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To see a vision of tomorrow’s Africa and the possibilities therein, look to Kenya. Micro finance service M-Pesa has exploded...

3 Minutes Read

To see a vision of tomorrow’s Africa and the possibilities therein, look to Kenya. Micro finance service M-Pesa has exploded across the country creating a new generation of African entrepreneurs in its wake. The success of this one simple mobile phone based innovation has surprised everyone and could propel Nairobi to become the continent’s very own Silicon Valley. 

Take-up of the mobile money solution M-Pesa—the “M” stands for Mobile and “Pesa” is Swahili for money—has been staggering.  In six short years the micro-financing service now accounts for nearly 30% of Kenya’s GDP. Yes. 30% of the country’s GDP now passes through the M-Pesa platform. The service launched by mobile operator Safaricom allows account holders with a national ID card or passport to deposit, transfer and withdraw money through SMS on simple mobile phone devices. Kenya now boasts 65,000 M-Pesa agents and a quarter of a million outlets allowing users to deposit and send money all over the country.

This innovation sparked by M-Pesa continues to sustain a fledgling start-up culture in Kenya. Local entrepreneurs, some returning from abroad (always a good sign) are now leap-frogging the infrastructure challenges that traditionally restricted commerce across the country.  The capital Nairobi boasts several innovation hubs which wouldn’t be out of place in London, Berlin or San Francisco. Kenya’s budding entrepreneurs use them and are offered desk-space, internet access, mentoring and coaching and access to finance if the idea sparks investor interest. Listening to the BBC’s  World of Business show-cases how much M-Pesa continues to spark innovation across the country as M-Pesa solutions connect payment systems for local stores, enables fairer trade for farmers seeking to get the best price for their crops; connects skilled labour to employment opportunities and matches micro finance to good ideas. The possibilities continue to grow and ideas keep on flowing.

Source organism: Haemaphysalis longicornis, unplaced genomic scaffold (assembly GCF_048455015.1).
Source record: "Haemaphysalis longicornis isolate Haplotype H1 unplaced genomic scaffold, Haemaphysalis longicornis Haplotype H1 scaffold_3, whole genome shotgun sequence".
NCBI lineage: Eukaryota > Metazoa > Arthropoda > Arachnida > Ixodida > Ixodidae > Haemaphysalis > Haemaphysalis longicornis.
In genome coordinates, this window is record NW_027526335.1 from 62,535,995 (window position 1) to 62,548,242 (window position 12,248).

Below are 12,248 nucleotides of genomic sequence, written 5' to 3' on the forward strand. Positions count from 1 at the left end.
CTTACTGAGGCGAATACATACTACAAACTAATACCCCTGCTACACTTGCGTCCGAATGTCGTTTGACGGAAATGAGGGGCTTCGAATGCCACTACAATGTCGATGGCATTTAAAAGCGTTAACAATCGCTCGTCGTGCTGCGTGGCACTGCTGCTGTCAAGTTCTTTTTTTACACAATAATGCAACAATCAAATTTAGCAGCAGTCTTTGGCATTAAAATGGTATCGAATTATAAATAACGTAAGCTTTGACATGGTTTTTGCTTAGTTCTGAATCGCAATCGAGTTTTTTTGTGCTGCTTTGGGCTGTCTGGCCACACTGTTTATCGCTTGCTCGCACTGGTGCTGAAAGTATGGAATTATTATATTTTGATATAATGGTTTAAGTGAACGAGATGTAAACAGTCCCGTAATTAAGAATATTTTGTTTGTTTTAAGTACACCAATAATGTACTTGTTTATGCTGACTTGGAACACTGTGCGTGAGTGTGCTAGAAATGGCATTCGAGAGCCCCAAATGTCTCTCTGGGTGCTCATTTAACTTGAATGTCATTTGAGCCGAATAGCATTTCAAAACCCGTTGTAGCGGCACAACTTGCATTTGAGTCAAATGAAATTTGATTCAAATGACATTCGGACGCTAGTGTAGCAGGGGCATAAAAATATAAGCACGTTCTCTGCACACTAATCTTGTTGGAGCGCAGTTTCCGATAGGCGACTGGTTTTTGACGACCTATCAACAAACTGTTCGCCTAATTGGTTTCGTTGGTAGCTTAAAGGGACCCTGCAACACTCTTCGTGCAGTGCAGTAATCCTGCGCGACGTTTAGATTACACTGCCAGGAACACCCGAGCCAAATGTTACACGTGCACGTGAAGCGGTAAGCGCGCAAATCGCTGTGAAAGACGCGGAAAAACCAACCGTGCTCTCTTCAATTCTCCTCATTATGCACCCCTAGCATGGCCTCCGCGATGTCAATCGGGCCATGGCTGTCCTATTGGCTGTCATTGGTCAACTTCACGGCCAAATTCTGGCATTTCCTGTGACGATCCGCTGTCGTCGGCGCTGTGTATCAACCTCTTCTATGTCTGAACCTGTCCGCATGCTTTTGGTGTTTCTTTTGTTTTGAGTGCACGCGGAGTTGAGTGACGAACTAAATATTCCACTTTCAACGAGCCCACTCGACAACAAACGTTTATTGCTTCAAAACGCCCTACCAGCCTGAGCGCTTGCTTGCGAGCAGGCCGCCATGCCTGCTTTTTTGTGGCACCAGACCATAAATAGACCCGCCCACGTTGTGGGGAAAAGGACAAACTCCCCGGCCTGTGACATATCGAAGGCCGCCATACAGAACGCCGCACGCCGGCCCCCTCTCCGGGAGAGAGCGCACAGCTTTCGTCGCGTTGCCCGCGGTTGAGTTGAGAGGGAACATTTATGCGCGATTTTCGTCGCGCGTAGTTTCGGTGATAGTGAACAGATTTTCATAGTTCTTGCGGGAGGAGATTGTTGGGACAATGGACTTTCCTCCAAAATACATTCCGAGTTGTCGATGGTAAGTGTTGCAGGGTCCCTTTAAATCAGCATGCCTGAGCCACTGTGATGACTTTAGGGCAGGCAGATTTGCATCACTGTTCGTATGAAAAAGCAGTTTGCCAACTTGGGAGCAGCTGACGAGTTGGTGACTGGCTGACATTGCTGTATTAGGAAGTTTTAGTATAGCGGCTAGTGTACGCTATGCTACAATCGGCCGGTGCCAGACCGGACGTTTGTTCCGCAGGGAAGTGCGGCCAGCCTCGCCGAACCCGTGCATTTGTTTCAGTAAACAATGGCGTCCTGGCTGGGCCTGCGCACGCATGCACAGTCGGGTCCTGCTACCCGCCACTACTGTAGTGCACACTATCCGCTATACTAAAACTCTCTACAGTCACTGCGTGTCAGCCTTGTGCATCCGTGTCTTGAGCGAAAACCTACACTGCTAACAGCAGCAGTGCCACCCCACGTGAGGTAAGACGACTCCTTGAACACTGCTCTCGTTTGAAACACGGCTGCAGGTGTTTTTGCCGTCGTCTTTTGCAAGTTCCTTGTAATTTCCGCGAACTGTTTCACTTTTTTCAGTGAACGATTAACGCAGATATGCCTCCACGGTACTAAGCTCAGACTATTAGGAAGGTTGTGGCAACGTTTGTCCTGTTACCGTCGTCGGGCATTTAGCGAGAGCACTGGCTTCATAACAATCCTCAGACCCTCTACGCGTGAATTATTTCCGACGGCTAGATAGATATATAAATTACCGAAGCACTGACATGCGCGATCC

Google chairman Eric Schmidt recently visited some of these innovation hubs on a visit to Nairobi and noted how the combination of relatively stable politics, the British legal system and a benign climate are attracting a significant share of foreign investment.  Watch this space. Kenya could well triumph as the tech destination of choice for Africa.

 


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